For five years or so members of the Ocean View Association for Persons with Disabilities (OVAPD) in the southern part of the Cape Peninsula have been making bird-scaring lines for South African long liners and trawlers (click here).
This year a number of association members got to see albatrosses and other seabirds at sea for the first time on an ocean-going cruise south of Cape Town organized by BirdLife South Africa as part of its 2017 AGM “Flock at Sea”. BirdLife South Africa reports:
“When the members of the Ocean View Association for Persons with Disabilities (OVAPD) boarded the MSC Sinfonia, the joy and excitement on their faces was heart-warming. Until now the closest they had got to an albatross was the stuffed Wandering Albatross that the Albatross Task Force keeps for educational purposes. Not only was this the first time that many of them would be going out into the open ocean, but it was their first opportunity to see the birds that their bird-scaring lines are instrumental in protecting.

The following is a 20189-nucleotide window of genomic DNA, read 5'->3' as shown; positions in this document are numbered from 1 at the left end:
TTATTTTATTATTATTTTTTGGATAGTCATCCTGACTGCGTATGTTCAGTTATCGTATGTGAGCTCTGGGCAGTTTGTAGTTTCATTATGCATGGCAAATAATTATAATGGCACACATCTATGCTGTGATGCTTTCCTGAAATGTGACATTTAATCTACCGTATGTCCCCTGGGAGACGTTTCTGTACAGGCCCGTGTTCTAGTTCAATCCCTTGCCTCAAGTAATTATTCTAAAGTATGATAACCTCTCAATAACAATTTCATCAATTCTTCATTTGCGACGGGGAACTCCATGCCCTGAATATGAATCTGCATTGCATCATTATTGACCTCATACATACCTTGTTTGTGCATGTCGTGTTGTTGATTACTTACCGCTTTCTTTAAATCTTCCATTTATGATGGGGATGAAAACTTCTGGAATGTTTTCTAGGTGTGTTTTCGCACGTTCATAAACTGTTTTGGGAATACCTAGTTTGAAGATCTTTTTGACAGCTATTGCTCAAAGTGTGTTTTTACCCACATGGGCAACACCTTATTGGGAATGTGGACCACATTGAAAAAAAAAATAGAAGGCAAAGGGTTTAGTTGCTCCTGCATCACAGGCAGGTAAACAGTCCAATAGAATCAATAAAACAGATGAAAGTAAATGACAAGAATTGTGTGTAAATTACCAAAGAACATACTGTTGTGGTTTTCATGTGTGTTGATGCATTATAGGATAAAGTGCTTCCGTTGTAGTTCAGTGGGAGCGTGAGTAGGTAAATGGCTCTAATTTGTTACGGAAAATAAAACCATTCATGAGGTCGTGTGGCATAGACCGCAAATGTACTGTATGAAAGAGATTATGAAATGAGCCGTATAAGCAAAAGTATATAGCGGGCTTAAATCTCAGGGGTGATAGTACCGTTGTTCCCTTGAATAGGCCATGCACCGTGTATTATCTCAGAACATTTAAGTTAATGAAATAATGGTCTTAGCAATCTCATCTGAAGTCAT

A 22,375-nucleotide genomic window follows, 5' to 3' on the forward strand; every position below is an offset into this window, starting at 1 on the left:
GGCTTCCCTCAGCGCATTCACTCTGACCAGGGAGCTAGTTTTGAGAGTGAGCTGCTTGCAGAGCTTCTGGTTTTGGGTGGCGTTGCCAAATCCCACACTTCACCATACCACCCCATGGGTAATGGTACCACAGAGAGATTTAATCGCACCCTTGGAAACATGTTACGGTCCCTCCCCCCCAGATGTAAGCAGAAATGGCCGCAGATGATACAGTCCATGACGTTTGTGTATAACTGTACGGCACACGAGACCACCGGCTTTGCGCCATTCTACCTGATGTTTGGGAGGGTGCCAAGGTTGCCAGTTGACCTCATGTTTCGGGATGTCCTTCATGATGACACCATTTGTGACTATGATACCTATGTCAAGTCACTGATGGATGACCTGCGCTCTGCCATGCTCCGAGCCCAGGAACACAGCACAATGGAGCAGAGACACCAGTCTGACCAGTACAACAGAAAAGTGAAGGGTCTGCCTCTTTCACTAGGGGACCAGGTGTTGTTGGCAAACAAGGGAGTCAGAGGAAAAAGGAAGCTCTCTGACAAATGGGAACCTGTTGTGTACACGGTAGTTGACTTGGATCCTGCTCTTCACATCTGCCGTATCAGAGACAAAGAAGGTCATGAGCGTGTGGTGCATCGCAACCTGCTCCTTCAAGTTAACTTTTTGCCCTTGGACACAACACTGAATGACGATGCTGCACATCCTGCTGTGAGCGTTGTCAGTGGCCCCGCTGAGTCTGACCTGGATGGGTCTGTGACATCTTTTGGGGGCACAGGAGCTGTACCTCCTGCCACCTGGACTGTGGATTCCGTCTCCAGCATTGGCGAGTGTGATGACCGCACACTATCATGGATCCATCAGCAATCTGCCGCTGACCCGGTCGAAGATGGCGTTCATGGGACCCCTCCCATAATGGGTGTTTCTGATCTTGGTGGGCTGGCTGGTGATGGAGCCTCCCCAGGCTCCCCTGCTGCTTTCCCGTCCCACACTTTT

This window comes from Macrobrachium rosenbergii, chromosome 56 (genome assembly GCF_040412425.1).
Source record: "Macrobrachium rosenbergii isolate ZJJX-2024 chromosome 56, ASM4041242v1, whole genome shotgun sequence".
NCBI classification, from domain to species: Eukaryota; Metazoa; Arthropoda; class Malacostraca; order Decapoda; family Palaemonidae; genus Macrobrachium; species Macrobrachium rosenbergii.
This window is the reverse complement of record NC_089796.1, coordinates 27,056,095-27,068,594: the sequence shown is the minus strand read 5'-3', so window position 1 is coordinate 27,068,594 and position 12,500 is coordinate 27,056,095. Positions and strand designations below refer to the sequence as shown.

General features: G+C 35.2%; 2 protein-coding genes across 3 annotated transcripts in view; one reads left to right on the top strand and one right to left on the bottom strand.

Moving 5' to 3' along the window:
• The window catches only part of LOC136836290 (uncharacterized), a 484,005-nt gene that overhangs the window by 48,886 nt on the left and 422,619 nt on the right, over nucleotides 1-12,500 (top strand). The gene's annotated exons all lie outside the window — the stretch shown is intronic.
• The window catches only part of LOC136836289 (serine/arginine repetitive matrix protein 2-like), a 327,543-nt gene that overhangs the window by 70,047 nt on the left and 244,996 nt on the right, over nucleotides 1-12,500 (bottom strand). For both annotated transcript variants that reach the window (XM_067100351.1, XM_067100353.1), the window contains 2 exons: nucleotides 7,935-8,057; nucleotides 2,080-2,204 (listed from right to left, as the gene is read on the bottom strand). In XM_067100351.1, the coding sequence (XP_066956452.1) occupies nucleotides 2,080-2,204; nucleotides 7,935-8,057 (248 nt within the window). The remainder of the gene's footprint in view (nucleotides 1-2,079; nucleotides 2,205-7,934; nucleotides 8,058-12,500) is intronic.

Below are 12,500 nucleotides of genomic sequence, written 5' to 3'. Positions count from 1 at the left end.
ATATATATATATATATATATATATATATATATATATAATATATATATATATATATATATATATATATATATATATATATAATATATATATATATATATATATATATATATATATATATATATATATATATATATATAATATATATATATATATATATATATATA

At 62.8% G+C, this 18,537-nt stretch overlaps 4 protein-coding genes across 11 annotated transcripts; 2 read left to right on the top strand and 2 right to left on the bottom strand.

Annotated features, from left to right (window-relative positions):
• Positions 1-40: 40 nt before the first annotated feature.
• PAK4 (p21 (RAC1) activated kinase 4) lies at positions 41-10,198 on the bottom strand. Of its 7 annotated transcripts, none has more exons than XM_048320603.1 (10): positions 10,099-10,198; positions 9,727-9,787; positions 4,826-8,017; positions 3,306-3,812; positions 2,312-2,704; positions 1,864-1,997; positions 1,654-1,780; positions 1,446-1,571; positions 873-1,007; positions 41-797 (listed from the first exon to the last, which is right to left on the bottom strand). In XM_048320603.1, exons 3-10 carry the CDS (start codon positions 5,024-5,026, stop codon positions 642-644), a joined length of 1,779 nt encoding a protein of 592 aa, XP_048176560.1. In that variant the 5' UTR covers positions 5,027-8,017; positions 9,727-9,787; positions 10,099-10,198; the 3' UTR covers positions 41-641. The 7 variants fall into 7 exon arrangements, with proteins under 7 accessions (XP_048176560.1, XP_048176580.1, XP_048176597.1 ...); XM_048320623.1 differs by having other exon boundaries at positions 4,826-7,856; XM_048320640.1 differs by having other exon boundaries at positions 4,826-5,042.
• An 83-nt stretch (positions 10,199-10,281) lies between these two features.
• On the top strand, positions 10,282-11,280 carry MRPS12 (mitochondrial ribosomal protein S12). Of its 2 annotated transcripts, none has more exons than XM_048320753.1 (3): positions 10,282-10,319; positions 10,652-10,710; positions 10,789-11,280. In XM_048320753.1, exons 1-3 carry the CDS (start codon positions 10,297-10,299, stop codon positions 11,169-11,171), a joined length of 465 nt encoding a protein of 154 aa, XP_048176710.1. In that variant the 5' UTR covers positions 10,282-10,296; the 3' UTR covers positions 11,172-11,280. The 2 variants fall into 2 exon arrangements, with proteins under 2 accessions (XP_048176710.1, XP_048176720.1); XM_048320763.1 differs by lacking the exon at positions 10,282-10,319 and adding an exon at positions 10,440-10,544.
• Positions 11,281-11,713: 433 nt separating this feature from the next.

'A Sooty Albatross to the right!' the seabird guide shouted. There it was, the first albatross sighting for the team. Describing the experience, Ronald Stevens [of OVAPD] said, 'To see a live albatross is the most amazing thing, and for us to know that we help save them is wonderful.'
The proudest moment for the OVAPD team came when they were invited onto the stage at the start of the Albatross Task Force lecture describing the success that bird-scaring lines have had in reducing seabird bycatch. This was the formal recognition of their important contribution to seabird conservation.”
Members of OVAPD construct a bird-scaring line
Farther north in southern Africa bird-scaring lines for use on fishing vessels in Namibia are manufactured by the Meme Itumbapo Women’s Group, made up of hitherto unemployed women working from their headquarters “Bird’s Paradise,” in Walvis Bay (click here and here).
John Cooper, ACAP Information Officer, 28 June 2017